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Astrodynamics, Space ScIence, and Space Technology (ASSIST) Laboratory
Piyush M. Mehta, Assistant Professor


ASSIST Lab - What we do

Welcome to ASSIST Lab, where cutting-edge research at the intersection of Astrodynamics, Space Weather, and Machine Learning is our passion. Our dedicated team is committed to developing innovative methodologies and solutions that address real-world challenges in various domains, including

  • Astrodynamics, Space Situational Awareness, and Space Traffic Management: Astrodynamics involves the study of spacecraft and celestial objects' motion in space. At ASSIST Lab, we focus on improving Space Situational Awareness (SSA) to better understand the positions and movements of objects in Earth's orbit, reducing the risk of collisions and enhancing space traffic management. Our research aims to develop advanced algorithms and methods for precise orbit determination, collision avoidance, and efficient satellite operations.
  • Space Weather - Probabilistic Modeling and Forecasting with Uncertainty Quantification: Space Weather refers to the dynamic and complex conditions in space, including solar activity and geomagnetic storms, which can impact satellites, communication systems, and power grids on Earth. We concentrate on developing probabilistic models and forecasting techniques that account for uncertainty, allowing us to predict space weather events more accurately. These forecasts play a crucial role in safeguarding space-based and terrestrial technologies from potentially harmful space weather effects.
  • Physics-informed Machine Learning: Integrating domain knowledge and physical principles into machine learning algorithms is essential for addressing complex problems effectively. Our research in Physics-informed Machine Learning explores methods that combine data-driven approaches with the laws of physics, enabling the development of more reliable and interpretable models for various space-related applications.
  • Space Exploration: At ASSIST Lab, we are enthusiastic about pushing the boundaries of space exploration. Our research focuses on developing new spacecraft technologies, propulsion systems, and mission planning strategies to expand our understanding of the universe and potentially support human space exploration endeavors.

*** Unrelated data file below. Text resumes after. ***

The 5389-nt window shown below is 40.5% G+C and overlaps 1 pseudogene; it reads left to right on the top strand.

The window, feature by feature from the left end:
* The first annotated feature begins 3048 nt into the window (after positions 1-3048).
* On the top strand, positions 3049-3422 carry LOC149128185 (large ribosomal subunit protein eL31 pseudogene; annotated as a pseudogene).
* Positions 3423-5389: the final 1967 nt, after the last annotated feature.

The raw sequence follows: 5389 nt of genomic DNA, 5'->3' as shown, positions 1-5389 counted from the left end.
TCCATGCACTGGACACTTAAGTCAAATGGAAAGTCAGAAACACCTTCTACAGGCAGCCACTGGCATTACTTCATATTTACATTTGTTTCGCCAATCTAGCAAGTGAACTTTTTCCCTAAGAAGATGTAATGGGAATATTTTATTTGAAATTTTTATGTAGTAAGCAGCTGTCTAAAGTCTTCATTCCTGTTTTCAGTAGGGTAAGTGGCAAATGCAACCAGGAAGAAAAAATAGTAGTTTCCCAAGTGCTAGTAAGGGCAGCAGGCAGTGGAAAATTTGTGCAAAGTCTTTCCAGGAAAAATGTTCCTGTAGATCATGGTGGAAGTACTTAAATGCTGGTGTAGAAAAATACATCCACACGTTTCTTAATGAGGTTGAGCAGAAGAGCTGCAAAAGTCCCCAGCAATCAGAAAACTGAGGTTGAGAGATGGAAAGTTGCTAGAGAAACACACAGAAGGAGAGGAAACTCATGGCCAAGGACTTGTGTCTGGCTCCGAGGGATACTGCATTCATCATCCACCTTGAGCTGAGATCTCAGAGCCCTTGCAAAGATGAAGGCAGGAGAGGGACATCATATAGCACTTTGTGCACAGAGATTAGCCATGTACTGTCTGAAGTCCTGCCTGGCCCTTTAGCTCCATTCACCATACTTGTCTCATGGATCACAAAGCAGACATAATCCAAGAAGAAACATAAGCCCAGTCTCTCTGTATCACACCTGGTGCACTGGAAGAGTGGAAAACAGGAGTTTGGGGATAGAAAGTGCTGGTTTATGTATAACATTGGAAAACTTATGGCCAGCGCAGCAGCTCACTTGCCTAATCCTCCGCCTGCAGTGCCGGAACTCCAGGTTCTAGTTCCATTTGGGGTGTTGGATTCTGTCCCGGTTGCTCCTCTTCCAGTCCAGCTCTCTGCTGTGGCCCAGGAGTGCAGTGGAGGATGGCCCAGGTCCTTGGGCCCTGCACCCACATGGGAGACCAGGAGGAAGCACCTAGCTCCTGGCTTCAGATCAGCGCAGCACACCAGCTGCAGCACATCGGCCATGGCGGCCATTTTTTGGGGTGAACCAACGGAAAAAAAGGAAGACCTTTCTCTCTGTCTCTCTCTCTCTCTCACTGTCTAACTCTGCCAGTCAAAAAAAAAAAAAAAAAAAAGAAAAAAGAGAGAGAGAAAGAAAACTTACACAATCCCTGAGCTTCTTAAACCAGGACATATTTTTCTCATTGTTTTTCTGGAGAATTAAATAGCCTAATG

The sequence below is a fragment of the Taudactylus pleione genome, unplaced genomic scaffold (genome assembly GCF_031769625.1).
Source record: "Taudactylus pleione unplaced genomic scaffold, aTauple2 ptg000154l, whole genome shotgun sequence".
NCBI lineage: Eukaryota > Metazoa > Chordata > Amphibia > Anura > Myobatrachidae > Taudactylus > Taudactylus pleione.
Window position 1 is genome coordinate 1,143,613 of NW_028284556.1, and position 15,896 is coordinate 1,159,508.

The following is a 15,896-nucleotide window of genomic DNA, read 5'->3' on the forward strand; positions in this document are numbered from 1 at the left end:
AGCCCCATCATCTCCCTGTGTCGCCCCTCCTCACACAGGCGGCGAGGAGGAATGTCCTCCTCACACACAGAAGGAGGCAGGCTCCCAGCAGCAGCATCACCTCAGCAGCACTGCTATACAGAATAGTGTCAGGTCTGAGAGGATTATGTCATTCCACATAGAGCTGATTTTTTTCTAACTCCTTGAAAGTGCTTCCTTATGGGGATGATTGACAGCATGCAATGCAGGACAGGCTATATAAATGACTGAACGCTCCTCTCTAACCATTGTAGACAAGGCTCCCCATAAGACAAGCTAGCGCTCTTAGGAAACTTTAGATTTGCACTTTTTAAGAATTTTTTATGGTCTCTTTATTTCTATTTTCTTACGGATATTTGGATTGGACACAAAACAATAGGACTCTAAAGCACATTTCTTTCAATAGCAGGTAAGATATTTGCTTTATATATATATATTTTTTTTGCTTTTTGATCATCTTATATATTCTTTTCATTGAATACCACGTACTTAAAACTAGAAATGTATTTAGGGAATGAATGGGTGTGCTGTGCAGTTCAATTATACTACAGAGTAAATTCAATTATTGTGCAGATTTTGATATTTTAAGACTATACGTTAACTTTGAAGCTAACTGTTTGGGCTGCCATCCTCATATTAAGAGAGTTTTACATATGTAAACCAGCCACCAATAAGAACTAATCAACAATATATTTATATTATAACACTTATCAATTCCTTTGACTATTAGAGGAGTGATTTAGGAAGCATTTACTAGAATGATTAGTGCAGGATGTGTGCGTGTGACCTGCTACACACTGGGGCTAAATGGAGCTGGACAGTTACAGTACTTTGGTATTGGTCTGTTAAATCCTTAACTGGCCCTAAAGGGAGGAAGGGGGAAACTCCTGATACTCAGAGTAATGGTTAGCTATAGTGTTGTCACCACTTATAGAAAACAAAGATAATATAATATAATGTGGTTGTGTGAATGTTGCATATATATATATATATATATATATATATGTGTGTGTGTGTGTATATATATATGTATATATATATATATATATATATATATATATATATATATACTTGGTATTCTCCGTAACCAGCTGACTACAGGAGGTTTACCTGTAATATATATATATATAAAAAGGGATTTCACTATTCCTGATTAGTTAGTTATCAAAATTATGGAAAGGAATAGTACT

• Atmospheric Re-entry: When spacecraft and satellites re-enter Earth's atmosphere, they experience extreme conditions that require careful analysis and design. Our research in this area involves studying aerodynamics, thermal dynamics, and materials that enable safe and controlled atmospheric re-entry for spacecraft and debris.
  • Dynamic Reduced Order Modeling for Large-Scale, High-Dimensional Systems: Large-scale systems, such as space missions and complex astrophysical processes, often involve numerous variables and complex interactions. To efficiently simulate and analyze these systems, we work on dynamic reduced-order modeling techniques, which aim to capture essential system behavior while significantly reducing computational complexity.
  • Model-Data Fusion and Nonlinear State Estimation: Combining mathematical models with real-world data is vital for accurate system analysis and prediction. Our research focuses on state estimation techniques that fuse models and observations to determine the most likely state of a system, even in the presence of nonlinearities and uncertainties.
  • Data-Driven Modeling: In the era of big data, we harness the power of large datasets to create data-driven models that can reveal hidden patterns, correlations, and trends. Our data-driven modeling research helps us gain insights into complex space-related phenomena and supports decision-making in space missions, satellite operations, and other aerospace applications.

If you're interested in learning more about our research projects, publications, open-source software, our talented team, or our esteemed sponsors, feel free to explore the different pages on our website.